TLC top dog pours a cuppa at Abkhazi

The Land Conservancy's Bill Turner enjoys the view from the deck outside the tea room at Abkhazi Garden

The Land Conservancy's Bill Turner enjoys the view from the deck outside the tea room at Abkhazi Garden

Bill Turner talks about his 2009 ouster and The Land Conservancy’s future

On a grey, rainy day Bill Turner is talking about tea.“We’ve got looseleaf and it all comes from Silk Road,” says Turner, executive director of The Land Conservancy of B.C.Although the weather outside the Abkhazi Garden tea room is frightful, inside it’s cosy. There’s an urn-sized silver pot of tea on the linen-covered table. Through the picture window we can see a visitor walking along the paths.It’s the first time the garden, currently managed by horticulturalist Jeff de Jong, has been open year-round. Although there is no one else in the tea room, Turner says the new hours have been popular with visitors. The numbers increased from 12,000 in 2009 to 15,000 last year, with about about half of those being local residents.“We want to keep growing that number,” he says with no trace of irony. “It will take a while for the (tourist) guidebooks to reflect the changes we’ve made.” There will be a public open house at Abkhazi Garden on Sunday, April 3, 11 a.m. to 4 p.m. Admission will be free that day. The garden is just one of 46 properties belonging to Esquimalt-based TLC. Modelled after the National Trust of Britain, volunteer-run TLC was formed in 1997 and aims to protect plant, animal and human habitats. In Victoria, they own the historic Ross Bay Villa on Fairfield Road, but also the 63-hectare Sooke Potholes west of the city. They also have other properties throughout B.C.It’s been a tough couple of years for the organization and for Turner. Ousted in April 2009 by a board of directors critical of his land deals and accompanying debt, he was nevertheless reinstated after new pro-Turner board members were elected later that year.“This is what we do,” he says about increasing TLC’s inventory. “What we do is forever. None of these buildings will be here 150 years from now,” he says, sweeping a hand toward a neighbouring house. “But the Sooke Potholes will likely be here 400 years from now.”Turner is 67 and says he’d like to retire within three years. Already he is looking to see who amongst TLC staff might be ready to take over.But even after he retires he would like to stay on.“I may come back as the volunteer from hell.”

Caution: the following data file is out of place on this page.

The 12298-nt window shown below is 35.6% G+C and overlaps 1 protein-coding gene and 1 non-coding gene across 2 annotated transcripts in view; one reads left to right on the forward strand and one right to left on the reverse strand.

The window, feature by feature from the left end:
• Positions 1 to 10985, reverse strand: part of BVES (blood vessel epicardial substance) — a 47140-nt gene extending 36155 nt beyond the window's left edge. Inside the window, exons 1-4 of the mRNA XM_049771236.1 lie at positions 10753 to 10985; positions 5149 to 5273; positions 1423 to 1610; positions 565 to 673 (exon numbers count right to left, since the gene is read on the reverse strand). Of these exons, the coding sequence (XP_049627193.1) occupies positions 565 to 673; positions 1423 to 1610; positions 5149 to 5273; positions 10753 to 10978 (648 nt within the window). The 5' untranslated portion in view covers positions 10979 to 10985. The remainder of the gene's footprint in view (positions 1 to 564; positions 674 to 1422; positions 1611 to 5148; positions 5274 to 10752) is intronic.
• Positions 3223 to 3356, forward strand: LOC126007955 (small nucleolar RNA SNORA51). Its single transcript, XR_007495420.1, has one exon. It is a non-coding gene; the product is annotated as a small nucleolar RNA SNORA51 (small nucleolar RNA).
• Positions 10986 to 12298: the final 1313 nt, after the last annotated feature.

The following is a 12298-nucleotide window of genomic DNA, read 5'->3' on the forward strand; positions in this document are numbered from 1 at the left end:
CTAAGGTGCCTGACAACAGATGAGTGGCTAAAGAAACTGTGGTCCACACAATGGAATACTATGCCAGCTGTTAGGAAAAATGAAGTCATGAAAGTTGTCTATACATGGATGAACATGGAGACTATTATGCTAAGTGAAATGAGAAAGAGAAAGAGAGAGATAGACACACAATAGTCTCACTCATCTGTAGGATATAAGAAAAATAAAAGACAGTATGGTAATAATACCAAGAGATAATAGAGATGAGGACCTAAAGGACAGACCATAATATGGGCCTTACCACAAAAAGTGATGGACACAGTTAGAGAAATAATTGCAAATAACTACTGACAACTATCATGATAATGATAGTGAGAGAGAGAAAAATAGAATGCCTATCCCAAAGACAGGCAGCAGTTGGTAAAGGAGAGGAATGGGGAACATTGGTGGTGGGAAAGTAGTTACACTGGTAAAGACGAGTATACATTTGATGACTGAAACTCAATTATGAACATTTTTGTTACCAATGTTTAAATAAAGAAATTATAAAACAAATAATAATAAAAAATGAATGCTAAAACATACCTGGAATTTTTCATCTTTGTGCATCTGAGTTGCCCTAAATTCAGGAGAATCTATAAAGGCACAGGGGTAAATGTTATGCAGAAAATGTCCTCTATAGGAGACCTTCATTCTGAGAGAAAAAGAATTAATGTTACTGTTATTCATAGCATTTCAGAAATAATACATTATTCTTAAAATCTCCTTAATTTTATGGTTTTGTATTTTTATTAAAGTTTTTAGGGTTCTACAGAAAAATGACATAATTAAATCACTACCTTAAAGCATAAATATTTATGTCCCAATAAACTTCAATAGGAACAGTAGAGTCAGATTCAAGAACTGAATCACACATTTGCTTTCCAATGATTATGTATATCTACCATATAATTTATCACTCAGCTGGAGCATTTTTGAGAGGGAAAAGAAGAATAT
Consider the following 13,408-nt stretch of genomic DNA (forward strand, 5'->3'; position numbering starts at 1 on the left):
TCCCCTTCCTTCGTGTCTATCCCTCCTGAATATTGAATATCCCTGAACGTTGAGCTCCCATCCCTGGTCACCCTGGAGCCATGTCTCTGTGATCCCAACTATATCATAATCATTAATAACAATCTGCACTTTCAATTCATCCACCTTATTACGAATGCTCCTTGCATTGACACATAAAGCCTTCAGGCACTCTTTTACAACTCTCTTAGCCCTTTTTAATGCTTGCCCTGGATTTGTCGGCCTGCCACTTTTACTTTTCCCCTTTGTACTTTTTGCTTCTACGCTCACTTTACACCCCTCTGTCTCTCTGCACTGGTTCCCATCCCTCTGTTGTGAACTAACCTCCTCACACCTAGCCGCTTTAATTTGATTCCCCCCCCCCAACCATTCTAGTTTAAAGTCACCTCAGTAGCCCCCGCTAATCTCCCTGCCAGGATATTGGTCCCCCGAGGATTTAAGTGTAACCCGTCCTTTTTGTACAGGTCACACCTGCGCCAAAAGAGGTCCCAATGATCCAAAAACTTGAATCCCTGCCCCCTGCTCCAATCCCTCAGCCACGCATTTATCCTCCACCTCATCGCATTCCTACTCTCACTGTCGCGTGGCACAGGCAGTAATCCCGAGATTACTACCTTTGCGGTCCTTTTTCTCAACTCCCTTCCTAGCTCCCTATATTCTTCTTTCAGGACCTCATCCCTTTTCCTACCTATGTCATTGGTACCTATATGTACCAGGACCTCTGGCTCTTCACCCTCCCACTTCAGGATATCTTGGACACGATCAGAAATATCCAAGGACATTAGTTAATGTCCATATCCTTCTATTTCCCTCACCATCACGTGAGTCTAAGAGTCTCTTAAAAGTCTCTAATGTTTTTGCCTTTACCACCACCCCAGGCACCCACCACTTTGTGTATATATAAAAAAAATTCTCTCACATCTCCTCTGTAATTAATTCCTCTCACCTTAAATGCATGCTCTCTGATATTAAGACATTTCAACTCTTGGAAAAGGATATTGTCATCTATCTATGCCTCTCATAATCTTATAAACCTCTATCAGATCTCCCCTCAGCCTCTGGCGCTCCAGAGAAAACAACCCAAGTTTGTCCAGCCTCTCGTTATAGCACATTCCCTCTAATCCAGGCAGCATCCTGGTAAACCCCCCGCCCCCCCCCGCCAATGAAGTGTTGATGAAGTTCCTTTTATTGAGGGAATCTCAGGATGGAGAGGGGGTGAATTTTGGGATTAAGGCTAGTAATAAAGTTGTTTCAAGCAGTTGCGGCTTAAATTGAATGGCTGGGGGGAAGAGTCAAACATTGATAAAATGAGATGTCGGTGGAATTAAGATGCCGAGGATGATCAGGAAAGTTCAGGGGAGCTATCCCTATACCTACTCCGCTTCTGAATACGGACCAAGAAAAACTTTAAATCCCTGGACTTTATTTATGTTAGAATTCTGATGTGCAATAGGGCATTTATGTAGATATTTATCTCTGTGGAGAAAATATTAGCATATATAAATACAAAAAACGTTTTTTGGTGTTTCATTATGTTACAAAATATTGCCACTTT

Did you know?• Abkhazi Garden, at 1964 Fairfield Rd. near the Oak Bay-Victoria border, was the private home of Shanghai-born Peggy Abkhazi and her Georgian husband, Prince Nicholas Abkhazi. They turned it from a scrubby woodland to a Garry oak and rhododendron haven. After their deaths, the one-acre property was almost turned into a condo development but was purchased by the TLC in 2000.

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